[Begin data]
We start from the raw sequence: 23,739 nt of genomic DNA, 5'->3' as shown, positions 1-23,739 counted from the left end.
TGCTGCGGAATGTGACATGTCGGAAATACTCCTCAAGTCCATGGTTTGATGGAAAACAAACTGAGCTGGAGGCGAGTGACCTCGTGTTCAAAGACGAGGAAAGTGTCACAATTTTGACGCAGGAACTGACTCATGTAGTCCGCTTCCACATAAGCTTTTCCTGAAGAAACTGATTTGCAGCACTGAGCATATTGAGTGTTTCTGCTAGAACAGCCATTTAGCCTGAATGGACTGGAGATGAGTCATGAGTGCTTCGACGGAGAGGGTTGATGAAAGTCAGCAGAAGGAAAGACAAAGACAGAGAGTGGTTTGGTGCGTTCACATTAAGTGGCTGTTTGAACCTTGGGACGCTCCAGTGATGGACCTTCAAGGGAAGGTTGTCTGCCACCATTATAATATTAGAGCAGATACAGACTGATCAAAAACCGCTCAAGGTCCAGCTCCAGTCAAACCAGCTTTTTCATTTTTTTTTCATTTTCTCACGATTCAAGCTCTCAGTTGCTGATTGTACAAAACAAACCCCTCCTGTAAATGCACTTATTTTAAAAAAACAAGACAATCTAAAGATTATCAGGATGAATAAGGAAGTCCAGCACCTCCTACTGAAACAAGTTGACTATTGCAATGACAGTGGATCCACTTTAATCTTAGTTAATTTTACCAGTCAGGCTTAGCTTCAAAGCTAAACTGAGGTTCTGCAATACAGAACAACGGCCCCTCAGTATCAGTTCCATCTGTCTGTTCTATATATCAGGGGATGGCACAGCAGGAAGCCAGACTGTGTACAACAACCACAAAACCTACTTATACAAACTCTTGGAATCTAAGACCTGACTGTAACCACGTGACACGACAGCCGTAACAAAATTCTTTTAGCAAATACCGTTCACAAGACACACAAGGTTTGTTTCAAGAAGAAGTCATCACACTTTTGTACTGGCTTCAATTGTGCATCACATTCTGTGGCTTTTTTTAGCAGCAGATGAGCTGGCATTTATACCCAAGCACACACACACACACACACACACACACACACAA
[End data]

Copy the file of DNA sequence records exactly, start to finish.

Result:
We start from the raw sequence: 23,739 nt of genomic DNA, 5'->3' as shown, positions 1-23,739 counted from the left end.
TGCTGCGGAATGTGACATGTCGGAAATACTCCTCAAGTCCATGGTTTGATGGAAAACAAACTGAGCTGGAGGCGAGTGACCTCGTGTTCAAAGACGAGGAAAGTGTCACAATTTTGACGCAGGAACTGACTCATGTAGTCCGCTTCCACATAAGCTTTTCCTGAAGAAACTGATTTGCAGCACTGAGCATATTGAGTGTTTCTGCTAGAACAGCCATTTAGCCTGAATGGACTGGAGATGAGTCATGAGTGCTTCGACGGAGAGGGTTGATGAAAGTCAGCAGAAGGAAAGACAAAGACAGAGAGTGGTTTGGTGCGTTCACATTAAGTGGCTGTTTGAACCTTGGGACGCTCCAGTGATGGACCTTCAAGGGAAGGTTGTCTGCCACCATTATAATATTAGAGCAGATACAGACTGATCAAAAACCGCTCAAGGTCCAGCTCCAGTCAAACCAGCTTTTTCATTTTTTTTTCATTTTCTCACGATTCAAGCTCTCAGTTGCTGATTGTACAAAACAAACCCCTCCTGTAAATGCACTTATTTTAAAAAAACAAGACAATCTAAAGATTATCAGGATGAATAAGGAAGTCCAGCACCTCCTACTGAAACAAGTTGACTATTGCAATGACAGTGGATCCACTTTAATCTTAGTTAATTTTACCAGTCAGGCTTAGCTTCAAAGCTAAACTGAGGTTCTGCAATACAGAACAACGGCCCCTCAGTATCAGTTCCATCTGTCTGTTCTATATATCAGGGGATGGCACAGCAGGAAGCCAGACTGTGTACAACAACCACAAAACCTACTTATACAAACTCTTGGAATCTAAGACCTGACTGTAACCACGTGACACGACAGCCGTAACAAAATTCTTTTAGCAAATACCGTTCACAAGACACACAAGGTTTGTTTCAAGAAGAAGTCATCACACTTTTGTACTGGCTTCAATTGTGCATCACATTCTGTGGCTTTTTTTAGCAGCAGATGAGCTGGCATTTATACCCAAGCACACACACACACACACACACACACACACACAA